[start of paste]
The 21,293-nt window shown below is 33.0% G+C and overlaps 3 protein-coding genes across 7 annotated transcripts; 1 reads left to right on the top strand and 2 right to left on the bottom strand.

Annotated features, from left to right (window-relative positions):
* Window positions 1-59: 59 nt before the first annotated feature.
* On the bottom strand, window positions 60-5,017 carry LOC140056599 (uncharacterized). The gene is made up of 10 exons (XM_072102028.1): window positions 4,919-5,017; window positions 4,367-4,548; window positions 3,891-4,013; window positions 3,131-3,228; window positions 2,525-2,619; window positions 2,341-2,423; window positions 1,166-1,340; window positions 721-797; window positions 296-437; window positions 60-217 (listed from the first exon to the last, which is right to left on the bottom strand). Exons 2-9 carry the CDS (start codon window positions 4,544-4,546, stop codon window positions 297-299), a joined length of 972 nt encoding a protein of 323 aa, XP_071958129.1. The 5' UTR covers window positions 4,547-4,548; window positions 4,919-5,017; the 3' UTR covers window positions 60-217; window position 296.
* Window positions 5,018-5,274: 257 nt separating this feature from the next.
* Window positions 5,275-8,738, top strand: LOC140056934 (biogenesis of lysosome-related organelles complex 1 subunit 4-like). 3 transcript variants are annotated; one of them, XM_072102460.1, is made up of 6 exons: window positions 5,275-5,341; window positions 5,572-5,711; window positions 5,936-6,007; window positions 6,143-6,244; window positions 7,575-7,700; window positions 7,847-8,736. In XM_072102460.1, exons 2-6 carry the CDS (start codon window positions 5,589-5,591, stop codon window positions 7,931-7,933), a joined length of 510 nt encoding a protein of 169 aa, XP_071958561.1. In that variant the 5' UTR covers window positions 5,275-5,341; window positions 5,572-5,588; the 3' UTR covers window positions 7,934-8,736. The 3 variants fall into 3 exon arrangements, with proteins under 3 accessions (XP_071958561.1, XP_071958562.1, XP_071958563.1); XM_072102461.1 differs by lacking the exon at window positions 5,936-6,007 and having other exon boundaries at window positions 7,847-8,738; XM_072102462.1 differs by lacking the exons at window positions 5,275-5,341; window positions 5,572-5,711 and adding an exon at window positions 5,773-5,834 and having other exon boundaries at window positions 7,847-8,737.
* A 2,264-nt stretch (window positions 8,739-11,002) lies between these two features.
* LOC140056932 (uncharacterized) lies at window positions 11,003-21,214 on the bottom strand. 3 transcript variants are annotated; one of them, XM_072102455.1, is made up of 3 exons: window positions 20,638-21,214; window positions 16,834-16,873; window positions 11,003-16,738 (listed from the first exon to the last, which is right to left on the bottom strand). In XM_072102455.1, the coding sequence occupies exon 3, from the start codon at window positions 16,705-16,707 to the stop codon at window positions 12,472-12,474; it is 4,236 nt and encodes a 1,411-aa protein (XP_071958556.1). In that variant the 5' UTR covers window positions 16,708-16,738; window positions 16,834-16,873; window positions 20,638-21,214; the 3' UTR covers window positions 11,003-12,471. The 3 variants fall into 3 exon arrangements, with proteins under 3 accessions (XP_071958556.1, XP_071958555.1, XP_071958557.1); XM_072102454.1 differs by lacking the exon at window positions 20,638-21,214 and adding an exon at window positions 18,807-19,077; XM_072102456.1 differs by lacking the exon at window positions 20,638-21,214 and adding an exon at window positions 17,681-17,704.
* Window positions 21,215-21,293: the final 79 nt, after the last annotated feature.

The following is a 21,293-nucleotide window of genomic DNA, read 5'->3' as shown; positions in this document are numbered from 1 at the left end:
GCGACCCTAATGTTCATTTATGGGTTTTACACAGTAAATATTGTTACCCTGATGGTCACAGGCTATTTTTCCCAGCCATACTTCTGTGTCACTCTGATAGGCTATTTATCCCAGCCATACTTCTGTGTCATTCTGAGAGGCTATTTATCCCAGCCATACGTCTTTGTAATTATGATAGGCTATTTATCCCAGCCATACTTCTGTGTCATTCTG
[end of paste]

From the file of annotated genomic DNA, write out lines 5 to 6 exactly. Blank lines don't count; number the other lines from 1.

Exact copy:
* Window positions 5,018-5,274: 257 nt separating this feature from the next.
* Window positions 5,275-8,738, top strand: LOC140056934 (biogenesis of lysosome-related organelles complex 1 subunit 4-like). 3 transcript variants are annotated; one of them, XM_072102460.1, is made up of 6 exons: window positions 5,275-5,341; window positions 5,572-5,711; window positions 5,936-6,007; window positions 6,143-6,244; window positions 7,575-7,700; window positions 7,847-8,736. In XM_072102460.1, exons 2-6 carry the CDS (start codon window positions 5,589-5,591, stop codon window positions 7,931-7,933), a joined length of 510 nt encoding a protein of 169 aa, XP_071958561.1. In that variant the 5' UTR covers window positions 5,275-5,341; window positions 5,572-5,588; the 3' UTR covers window positions 7,934-8,736. The 3 variants fall into 3 exon arrangements, with proteins under 3 accessions (XP_071958561.1, XP_071958562.1, XP_071958563.1); XM_072102461.1 differs by lacking the exon at window positions 5,936-6,007 and having other exon boundaries at window positions 7,847-8,738; XM_072102462.1 differs by lacking the exons at window positions 5,275-5,341; window positions 5,572-5,711 and adding an exon at window positions 5,773-5,834 and having other exon boundaries at window positions 7,847-8,737.